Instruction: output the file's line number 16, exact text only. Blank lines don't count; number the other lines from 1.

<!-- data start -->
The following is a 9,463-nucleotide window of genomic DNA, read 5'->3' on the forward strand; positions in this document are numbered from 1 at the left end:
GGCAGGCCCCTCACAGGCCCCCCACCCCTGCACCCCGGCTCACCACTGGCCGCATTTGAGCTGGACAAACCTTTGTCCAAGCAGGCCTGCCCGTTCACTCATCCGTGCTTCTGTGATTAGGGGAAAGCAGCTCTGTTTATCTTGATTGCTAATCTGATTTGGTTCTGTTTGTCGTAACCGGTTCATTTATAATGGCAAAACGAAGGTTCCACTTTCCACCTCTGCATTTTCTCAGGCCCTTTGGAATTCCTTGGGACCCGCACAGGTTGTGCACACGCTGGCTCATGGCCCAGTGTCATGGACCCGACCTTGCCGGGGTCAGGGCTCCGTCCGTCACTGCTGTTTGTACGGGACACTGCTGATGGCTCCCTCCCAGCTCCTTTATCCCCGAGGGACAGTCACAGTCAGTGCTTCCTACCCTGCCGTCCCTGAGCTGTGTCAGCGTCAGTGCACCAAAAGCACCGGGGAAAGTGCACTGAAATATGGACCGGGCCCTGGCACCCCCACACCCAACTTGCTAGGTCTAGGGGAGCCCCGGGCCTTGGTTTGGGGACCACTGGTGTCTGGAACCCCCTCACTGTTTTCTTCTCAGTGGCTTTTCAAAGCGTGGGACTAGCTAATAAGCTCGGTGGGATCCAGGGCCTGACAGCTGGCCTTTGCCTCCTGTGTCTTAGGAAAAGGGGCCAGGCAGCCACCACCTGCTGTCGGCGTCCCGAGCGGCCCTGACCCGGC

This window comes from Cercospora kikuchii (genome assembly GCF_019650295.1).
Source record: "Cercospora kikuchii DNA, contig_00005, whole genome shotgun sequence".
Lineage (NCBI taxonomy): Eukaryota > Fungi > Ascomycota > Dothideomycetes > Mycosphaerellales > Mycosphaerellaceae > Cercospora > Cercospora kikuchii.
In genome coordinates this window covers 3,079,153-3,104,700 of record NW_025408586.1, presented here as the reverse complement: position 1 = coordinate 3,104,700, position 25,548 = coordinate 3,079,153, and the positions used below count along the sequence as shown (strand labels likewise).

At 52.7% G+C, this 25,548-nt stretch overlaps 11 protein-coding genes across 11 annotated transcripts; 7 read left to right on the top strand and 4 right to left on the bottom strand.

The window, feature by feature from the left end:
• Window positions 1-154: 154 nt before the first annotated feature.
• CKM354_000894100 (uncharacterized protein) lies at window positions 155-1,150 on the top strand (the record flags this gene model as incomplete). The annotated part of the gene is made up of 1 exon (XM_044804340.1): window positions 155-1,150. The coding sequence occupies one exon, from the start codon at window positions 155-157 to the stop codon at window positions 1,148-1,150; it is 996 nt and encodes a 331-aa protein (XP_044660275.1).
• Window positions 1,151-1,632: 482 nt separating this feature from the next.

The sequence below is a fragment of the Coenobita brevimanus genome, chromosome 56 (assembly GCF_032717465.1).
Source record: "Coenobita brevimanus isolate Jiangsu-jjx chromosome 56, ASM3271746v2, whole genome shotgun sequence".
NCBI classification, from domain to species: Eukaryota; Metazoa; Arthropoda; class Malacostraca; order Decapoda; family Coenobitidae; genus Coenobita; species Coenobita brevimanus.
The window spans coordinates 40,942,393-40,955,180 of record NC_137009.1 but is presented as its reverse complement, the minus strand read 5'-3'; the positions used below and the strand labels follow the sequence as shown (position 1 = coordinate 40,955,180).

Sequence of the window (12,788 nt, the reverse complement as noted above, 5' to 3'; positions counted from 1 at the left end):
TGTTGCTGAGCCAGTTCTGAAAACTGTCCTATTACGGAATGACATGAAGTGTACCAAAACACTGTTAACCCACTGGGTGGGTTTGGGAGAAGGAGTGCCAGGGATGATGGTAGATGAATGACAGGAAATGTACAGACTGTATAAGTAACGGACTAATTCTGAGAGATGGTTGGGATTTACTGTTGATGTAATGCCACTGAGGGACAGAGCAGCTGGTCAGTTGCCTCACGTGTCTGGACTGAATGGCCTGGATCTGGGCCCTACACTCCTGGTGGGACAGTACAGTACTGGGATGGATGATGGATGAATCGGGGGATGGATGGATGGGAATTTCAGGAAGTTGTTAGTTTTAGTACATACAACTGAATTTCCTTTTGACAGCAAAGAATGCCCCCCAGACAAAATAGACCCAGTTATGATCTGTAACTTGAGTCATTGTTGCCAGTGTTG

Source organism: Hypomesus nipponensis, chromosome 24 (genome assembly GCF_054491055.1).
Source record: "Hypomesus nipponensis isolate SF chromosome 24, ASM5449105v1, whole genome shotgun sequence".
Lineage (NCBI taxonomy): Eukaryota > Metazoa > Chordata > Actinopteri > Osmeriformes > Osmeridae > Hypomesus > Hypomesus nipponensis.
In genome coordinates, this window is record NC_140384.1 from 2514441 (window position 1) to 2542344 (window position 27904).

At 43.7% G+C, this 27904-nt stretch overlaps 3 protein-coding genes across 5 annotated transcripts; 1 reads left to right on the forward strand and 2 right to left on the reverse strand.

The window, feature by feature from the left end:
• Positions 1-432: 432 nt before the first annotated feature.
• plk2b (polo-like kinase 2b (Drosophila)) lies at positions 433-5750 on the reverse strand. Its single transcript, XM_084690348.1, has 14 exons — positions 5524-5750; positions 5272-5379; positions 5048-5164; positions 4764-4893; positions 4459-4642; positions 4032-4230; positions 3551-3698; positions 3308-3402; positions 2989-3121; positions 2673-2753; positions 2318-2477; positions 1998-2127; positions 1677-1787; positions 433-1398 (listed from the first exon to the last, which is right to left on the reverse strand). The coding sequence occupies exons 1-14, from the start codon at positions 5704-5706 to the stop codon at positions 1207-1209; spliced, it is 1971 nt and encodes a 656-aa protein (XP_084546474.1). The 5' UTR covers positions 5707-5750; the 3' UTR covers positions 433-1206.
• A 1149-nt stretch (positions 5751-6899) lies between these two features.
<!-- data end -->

Sequence of the window (12,788 nt, the reverse complement as noted above, 5' to 3'; positions counted from 1 at the left end):